The two PSUs work under the aegis of the Department of Atomic Energy, with the aim of harnessing nuclear energy for commercial power generation. While Bhavini, incorporated in 2003, is developing the country's first Fast Breeder Reactor (FBR), NPCIL is the sole generator of nuclear power in India, of 20,800 million units annually.
The huge reduction in the government's support for Bhavini has brought down the overall budgetary allocation for nuclear power schemes by 20 per cent to Rs 1,600 crore in the current financial year ending this month, according to the revised estimate of government expenditure in Union Budget 2011-12.
"The budget figures give the impression that the outlay for Bhavini has been cut. But that is not the case. Actually, NPCIL has been asked by the government to channelise a part of its equity for Bhavini this financial year, around Rs 600 crore," clarified a senior Bhavini executive. "This would not be a problem, as NPCIL has a comfortable cash surplus. In fact, NPCIL has hardly drawn any funds from the government in the past five years." NPCIL currently holds 20 per cent equity in Bhavini.
According to the budget, NPCIL is likely to overshoot its internal resources generation target of Rs 2,891 crore for the current financial year by Rs 56 crore. The company is also budgeting for a 35 per cent jump in internal resource mobilisation from Rs 2,947 crore to Rs 3,972 crore next year.
The official also informed that the 500-Mw FBR being erected at Kalpakkam near Chennai in Tamil Nadu would be fully commissioned by the end of 2012 or early 2013. "We have already received all the equipment for the breeder reactor. In fact, some parts of the system have already started working," he said.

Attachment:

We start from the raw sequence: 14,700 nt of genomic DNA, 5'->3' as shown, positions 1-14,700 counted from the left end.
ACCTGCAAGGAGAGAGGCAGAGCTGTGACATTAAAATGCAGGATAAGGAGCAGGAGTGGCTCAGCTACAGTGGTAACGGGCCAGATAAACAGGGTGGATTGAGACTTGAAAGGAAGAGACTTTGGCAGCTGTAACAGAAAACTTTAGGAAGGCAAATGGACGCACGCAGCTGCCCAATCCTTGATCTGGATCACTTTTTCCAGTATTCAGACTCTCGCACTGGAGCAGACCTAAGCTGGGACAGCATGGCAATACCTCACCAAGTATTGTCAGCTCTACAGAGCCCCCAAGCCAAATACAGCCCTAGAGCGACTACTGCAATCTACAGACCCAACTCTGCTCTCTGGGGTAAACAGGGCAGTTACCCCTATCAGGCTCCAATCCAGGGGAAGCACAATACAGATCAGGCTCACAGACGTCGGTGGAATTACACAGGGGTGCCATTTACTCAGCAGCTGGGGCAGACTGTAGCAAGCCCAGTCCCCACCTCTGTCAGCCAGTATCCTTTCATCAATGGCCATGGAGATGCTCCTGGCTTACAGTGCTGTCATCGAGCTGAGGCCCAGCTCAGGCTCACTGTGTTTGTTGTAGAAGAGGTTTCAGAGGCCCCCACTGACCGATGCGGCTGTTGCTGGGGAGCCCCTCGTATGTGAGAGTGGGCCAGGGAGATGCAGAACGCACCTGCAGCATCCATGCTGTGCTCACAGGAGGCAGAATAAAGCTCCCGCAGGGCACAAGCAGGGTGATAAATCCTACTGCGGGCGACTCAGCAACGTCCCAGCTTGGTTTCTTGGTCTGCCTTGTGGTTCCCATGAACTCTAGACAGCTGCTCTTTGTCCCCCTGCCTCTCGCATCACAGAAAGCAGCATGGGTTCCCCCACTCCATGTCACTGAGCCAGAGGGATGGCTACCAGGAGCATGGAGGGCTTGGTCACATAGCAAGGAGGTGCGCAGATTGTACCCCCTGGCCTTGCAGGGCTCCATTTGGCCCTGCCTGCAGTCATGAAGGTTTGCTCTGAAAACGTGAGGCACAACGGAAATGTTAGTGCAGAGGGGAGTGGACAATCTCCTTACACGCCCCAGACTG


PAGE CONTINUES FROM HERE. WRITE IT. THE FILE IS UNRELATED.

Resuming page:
Commissioning of the fully indigenous FBR would mark the beginning of the second phase of India's ‘three-stage nuclear energy programme' and would become the second largest commercial FBR in the world after Russia's BN-600 reactor, operating since 1980.
In India's three-stage approach, natural uranium is first used used to fuel Pressurized Heavy-Water Reactors (PHWRs). The second stage involves using FBRs based on plutonium, which will be extracted from the spent fuel of the first stage. Finally, the country's vast thorium reserves will be used to generate electricity.
Bhavini has managed to achieve an overall 63 per cent of the physical progress required for the Rs 5,600 crore breeder reactor since 2003, when it was accorded administrative and financial sanction by the government.
The FBR would utilise 75 per cent of the natural uranium fed into it - as compared to the dismal 0.3 per cent utilisation of the radioactive fuel in the conventional PHWRs currently installed in India - making it "near-renewable".
Source- Business standard